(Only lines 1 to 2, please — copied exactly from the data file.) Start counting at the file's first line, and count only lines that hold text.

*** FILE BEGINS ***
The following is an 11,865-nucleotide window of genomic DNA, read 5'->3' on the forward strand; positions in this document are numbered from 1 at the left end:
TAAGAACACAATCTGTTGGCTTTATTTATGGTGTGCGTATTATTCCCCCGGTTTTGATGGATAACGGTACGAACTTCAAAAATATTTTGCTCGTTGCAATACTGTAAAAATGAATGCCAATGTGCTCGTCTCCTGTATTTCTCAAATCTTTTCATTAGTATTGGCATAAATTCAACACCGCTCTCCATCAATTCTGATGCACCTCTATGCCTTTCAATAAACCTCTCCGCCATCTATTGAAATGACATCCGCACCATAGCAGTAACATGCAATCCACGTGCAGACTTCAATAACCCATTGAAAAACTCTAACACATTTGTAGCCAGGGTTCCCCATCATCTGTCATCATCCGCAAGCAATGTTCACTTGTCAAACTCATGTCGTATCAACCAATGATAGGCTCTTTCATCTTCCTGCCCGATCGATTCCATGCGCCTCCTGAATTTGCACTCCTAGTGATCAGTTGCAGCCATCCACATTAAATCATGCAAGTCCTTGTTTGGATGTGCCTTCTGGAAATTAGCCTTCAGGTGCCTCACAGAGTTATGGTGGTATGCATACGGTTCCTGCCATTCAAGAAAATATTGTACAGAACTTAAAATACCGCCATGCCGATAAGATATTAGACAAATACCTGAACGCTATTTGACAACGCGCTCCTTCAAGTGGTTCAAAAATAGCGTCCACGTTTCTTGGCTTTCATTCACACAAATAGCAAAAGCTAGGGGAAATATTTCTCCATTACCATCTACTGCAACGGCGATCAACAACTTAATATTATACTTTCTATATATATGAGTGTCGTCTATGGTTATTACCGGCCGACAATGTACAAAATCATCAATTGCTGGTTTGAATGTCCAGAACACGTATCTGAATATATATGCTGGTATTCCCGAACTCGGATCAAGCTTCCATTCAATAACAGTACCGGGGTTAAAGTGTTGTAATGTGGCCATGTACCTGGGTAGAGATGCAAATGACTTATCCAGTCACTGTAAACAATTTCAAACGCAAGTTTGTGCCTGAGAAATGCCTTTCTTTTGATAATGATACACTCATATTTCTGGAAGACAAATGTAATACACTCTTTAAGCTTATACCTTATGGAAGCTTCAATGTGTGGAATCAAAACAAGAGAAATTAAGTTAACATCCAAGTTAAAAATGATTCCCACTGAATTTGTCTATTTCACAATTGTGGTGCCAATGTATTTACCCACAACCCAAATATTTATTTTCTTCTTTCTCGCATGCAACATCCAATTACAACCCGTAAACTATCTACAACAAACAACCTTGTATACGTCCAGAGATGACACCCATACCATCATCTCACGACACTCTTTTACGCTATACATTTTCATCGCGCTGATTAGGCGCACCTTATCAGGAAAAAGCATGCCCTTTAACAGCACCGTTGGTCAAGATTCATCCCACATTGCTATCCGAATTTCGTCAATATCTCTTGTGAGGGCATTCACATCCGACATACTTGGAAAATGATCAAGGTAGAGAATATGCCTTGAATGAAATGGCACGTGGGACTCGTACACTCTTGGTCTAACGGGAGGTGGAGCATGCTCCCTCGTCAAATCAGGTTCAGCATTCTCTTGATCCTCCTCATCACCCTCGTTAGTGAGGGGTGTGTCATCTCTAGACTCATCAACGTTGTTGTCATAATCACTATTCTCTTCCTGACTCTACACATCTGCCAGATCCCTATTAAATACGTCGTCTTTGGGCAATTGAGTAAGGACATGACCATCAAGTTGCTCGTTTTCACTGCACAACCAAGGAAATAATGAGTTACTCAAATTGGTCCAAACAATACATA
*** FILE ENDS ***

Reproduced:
The following is an 11,865-nucleotide window of genomic DNA, read 5'->3' on the forward strand; positions in this document are numbered from 1 at the left end:
TAAGAACACAATCTGTTGGCTTTATTTATGGTGTGCGTATTATTCCCCCGGTTTTGATGGATAACGGTACGAACTTCAAAAATATTTTGCTCGTTGCAATACTGTAAAAATGAATGCCAATGTGCTCGTCTCCTGTATTTCTCAAATCTTTTCATTAGTATTGGCATAAATTCAACACCGCTCTCCATCAATTCTGATGCACCTCTATGCCTTTCAATAAACCTCTCCGCCATCTATTGAAATGACATCCGCACCATAGCAGTAACATGCAATCCACGTGCAGACTTCAATAACCCATTGAAAAACTCTAACACATTTGTAGCCAGGGTTCCCCATCATCTGTCATCATCCGCAAGCAATGTTCACTTGTCAAACTCATGTCGTATCAACCAATGATAGGCTCTTTCATCTTCCTGCCCGATCGATTCCATGCGCCTCCTGAATTTGCACTCCTAGTGATCAGTTGCAGCCATCCACATTAAATCATGCAAGTCCTTGTTTGGATGTGCCTTCTGGAAATTAGCCTTCAGGTGCCTCACAGAGTTATGGTGGTATGCATACGGTTCCTGCCATTCAAGAAAATATTGTACAGAACTTAAAATACCGCCATGCCGATAAGATATTAGACAAATACCTGAACGCTATTTGACAACGCGCTCCTTCAAGTGGTTCAAAAATAGCGTCCACGTTTCTTGGCTTTCATTCACACAAATAGCAAAAGCTAGGGGAAATATTTCTCCATTACCATCTACTGCAACGGCGATCAACAACTTAATATTATACTTTCTATATATATGAGTGTCGTCTATGGTTATTACCGGCCGACAATGTACAAAATCATCAATTGCTGGTTTGAATGTCCAGAACACGTATCTGAATATATATGCTGGTATTCCCGAACTCGGATCAAGCTTCCATTCAATAACAGTACCGGGGTTAAAGTGTTGTAATGTGGCCATGTACCTGGGTAGAGATGCAAATGACTTATCCAGTCACTGTAAACAATTTCAAACGCAAGTTTGTGCCTGAGAAATGCCTTTCTTTTGATAATGATACACTCATATTTCTGGAAGACAAATGTAATACACTCTTTAAGCTTATACCTTATGGAAGCTTCAATGTGTGGAATCAAAACAAGAGAAATTAAGTTAACATCCAAGTTAAAAATGATTCCCACTGAATTTGTCTATTTCACAATTGTGGTGCCAATGTATTTACCCACAACCCAAATATTTATTTTCTTCTTTCTCGCATGCAACATCCAATTACAACCCGTAAACTATCTACAACAAACAACCTTGTATACGTCCAGAGATGACACCCATACCATCATCTCACGACACTCTTTTACGCTATACATTTTCATCGCGCTGATTAGGCGCACCTTATCAGGAAAAAGCATGCCCTTTAACAGCACCGTTGGTCAAGATTCATCCCACATTGCTATCCGAATTTCGTCAATATCTCTTGTGAGGGCATTCACATCCGACATACTTGGAAAATGATCAAGGTAGAGAATATGCCTTGAATGAAATGGCACGTGGGACTCGTACACTCTTGGTCTAACGGGAGGTGGAGCATGCTCCCTCGTCAAATCAGGTTCAGCATTCTCTTGATCCTCCTCATCACCCTCGTTAGTGAGGGGTGTGTCATCTCTAGACTCATCAACGTTGTTGTCATAATCACTATTCTCTTCCTGACTCTACACATCTGCCAGATCCCTATTAAATACGTCGTCTTTGGGCAATTGAGTAAGGACATGACCATCAAGTTGCTCGTTTTCACTGCACAACCAAGGAAATAATGAGTTACTCAAATTGGTCCAAACAATACATA